• Robinson 5 was passed in Massachusetts creating the Office of Geographic and Environmental Information, which was mandated to create a state GIS for the development and distribution of “geographic and environmental information in order to improve stewardship of natural resources and the environment, promote economic development and guide land-use planning, risk assessment, emergency response and pollution control (www.mass.gov/mgis).” It is clear from the enabling legislation that the expectations for the application and capacity of GIS as a problem-solving tool are vast. Web Access and User Generated Mapping While modern GIS software increased access to spatial data for planners, the barriers to entry, through cost and ease of use, makes the software inaccessible for the majority of public citizens. This is beginning to change however with access to software programs like Google Earth and web platforms like Google Maps and Wikimapia that allow any citizen with a computer to access spatial and other data at the local and global scale. What is most exciting and interesting about these platforms is that they encourage, and increasingly, are dependent upon, user and community based content (Helft). A recent article in the New York Times highlighted the importance of user generated mapping technology, noting that Google Maps no longer uses professional cartography services in the development of it maps, as it finds user generated content and updates through GPS devices to be more accurate and dynamic (Helft). The implications of GPS technology and online mapping for the field of planning are vast. It is easy to imagine that a community could enlist its citizens to use GPS devices to map issues related to planning throughout the community. This medium of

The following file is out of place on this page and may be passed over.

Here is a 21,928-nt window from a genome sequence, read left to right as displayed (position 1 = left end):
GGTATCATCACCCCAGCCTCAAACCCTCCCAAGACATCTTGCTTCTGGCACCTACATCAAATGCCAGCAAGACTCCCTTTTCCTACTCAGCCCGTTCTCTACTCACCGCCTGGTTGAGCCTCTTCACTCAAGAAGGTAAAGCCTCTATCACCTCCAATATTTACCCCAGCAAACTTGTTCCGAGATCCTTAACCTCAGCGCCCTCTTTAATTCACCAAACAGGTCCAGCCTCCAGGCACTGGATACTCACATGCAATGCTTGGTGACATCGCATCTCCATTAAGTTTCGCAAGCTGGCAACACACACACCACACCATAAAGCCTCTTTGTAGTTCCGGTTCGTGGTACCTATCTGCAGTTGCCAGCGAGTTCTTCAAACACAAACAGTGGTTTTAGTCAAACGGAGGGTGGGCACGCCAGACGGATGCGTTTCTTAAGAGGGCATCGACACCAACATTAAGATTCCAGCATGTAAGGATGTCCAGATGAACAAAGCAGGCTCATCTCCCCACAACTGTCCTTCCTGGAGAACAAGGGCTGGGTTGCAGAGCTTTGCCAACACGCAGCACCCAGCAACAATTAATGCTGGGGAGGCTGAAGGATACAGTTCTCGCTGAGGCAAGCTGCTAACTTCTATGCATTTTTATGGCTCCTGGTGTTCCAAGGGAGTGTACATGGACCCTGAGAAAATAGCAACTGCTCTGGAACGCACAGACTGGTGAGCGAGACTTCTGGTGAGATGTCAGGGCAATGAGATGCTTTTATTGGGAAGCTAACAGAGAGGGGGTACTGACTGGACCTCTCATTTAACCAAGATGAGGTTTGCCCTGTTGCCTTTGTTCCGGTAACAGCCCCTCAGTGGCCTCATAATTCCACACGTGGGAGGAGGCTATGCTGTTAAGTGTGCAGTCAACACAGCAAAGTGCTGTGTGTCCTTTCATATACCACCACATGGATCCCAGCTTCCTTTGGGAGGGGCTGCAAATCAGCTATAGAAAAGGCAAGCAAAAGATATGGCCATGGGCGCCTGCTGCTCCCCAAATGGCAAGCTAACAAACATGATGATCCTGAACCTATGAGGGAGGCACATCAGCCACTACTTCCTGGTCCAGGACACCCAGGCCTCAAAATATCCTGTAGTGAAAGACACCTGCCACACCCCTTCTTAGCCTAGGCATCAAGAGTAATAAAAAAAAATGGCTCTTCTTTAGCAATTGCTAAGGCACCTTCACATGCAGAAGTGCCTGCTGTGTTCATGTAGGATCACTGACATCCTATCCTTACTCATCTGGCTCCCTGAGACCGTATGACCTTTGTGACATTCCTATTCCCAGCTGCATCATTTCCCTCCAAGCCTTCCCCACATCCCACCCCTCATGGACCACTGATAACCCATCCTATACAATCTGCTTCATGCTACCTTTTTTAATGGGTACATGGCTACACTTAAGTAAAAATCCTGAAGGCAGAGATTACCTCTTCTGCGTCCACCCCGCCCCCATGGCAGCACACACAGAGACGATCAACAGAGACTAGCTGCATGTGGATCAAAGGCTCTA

• Robinson 6 communication, providing barriers to technology were overcome, could vastly increase the participatory influence of planning in practice. Citizens would no longer have to spend hours at public hearings waiting for their voices to be heard, grassroots planning efforts could take the form of interactive maps highlighting a community’s most treasured assets and resources, as well as its biggest concerns. Aerial Images in the Illustrative Context While much of this paper has discussed the use of aerial imaging as a tool to create and disseminate information, it is important to note that aerial photography is also an amazing illustrative tool that helps professionals, but more importantly the public, understand historic settlement patterns, how they have changed over time and the impact on both the natural and cultural landscape. In their book Above and Beyond, Campoli et al use aerial photographs to paint a vivid picture of how development patterns and differing land use regulations Above  and  Beyond,  Temporal  Change   lead to significantly different manifestations of the built environment with various implications for cultural and natural landscapes.